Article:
The day after Richard’s ‘walking on custard‘ blog last week, the BoE announced that it was going to have a break from its QE program, at least until its quarterly Inflation Report comes out next month. The BoE had previously committed to buy back £125bn of gilts, £25bn short of the £150bn that the government had permitted. Market expectations had been for the BoE to announce that it would buy back the additional £25bn and provide some sort of guidance for how many more gilts it would buy over the remainder of this year.
Markets interpreted the lack of guidance as a possible first move towards a QE exit strategy. Suddenly, investors started thinking that not only is the QE support for the gilt market potentially being withdrawn, but the BoE might start selling back its £125bn of gilts to the market at some point in the not too distant future – and that’s on top of the £200bn+ that’s going to be issued in the next 18 months regardless of what the BoE does. Gilts puked a bit on Thursday, with 10 year gilt yields jumping by 0.17%, making it the ninth biggest intraday selloff of the past decade.
Then, on Friday, we had the announcement of the Charlie Bean Tour. The Deputy Governor has jumped in his battle bus and will spend this week gigging at 14 cities around the UK, armed with this pamphlet. We’re wondering why the Deputy Governor would take a week out of his busy schedule to explain to the masses how QE works just as QE finishes. So maybe it isn’t going to finish.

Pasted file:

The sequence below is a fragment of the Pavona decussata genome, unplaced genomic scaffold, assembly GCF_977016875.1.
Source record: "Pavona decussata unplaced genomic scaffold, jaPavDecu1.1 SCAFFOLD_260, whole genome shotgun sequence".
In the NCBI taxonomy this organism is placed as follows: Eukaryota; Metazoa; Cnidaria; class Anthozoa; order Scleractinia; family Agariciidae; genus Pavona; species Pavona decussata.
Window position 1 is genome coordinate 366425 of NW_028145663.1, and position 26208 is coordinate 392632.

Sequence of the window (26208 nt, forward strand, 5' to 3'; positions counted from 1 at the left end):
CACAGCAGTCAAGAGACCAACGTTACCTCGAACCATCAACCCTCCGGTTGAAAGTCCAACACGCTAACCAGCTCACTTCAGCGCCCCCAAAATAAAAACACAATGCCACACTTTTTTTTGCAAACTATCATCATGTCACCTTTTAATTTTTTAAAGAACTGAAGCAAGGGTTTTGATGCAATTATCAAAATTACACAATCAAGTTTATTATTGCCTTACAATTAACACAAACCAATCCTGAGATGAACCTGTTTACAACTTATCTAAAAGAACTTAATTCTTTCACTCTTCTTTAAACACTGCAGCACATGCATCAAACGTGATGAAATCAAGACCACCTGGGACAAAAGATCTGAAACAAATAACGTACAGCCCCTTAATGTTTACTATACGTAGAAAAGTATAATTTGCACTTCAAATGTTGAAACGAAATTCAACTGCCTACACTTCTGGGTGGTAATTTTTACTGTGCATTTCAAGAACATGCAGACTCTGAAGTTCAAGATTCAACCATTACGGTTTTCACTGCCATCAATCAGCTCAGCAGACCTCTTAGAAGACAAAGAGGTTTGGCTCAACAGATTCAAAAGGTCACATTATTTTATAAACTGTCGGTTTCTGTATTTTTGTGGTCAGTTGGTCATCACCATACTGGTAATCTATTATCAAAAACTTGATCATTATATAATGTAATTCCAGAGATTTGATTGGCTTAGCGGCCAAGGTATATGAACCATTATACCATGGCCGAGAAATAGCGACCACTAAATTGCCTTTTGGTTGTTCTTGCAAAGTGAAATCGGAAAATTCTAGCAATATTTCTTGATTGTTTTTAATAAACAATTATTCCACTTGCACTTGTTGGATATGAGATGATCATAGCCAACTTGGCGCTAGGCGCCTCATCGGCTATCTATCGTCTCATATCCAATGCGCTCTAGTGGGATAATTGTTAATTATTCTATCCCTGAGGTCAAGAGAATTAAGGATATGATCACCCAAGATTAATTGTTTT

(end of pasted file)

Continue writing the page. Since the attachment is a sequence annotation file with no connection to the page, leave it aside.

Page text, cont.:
The market seems to have reached a similar conclusion, with 10 year gilts having recovered about half of the ground lost on Thursday . We’re probably not going to get many more clues until the minutes of last Thursday’s MPC meeting are released next Wednesday, but either way, while it’s possible that we have seen the end of QE, it feels more likely to be just the end of the beginning (and in fact, Charlie Bean has just said on his Leeds leg that policy makers were wary of ending their asset program “too early” since that posed the risk they may “nip the recovery in the bud”).
Two things from the pamphlet – firstly there is explicit talk of QE as a means of lowering government and corporate bond yields to get borrowing rates down for the economy (previously the focus was on the pure inflationary impact of pushing pound notes into UK plc), and secondly the diagram on page 12 couldn’t look more like a helicopter dropping banknotes over the nation if it tried.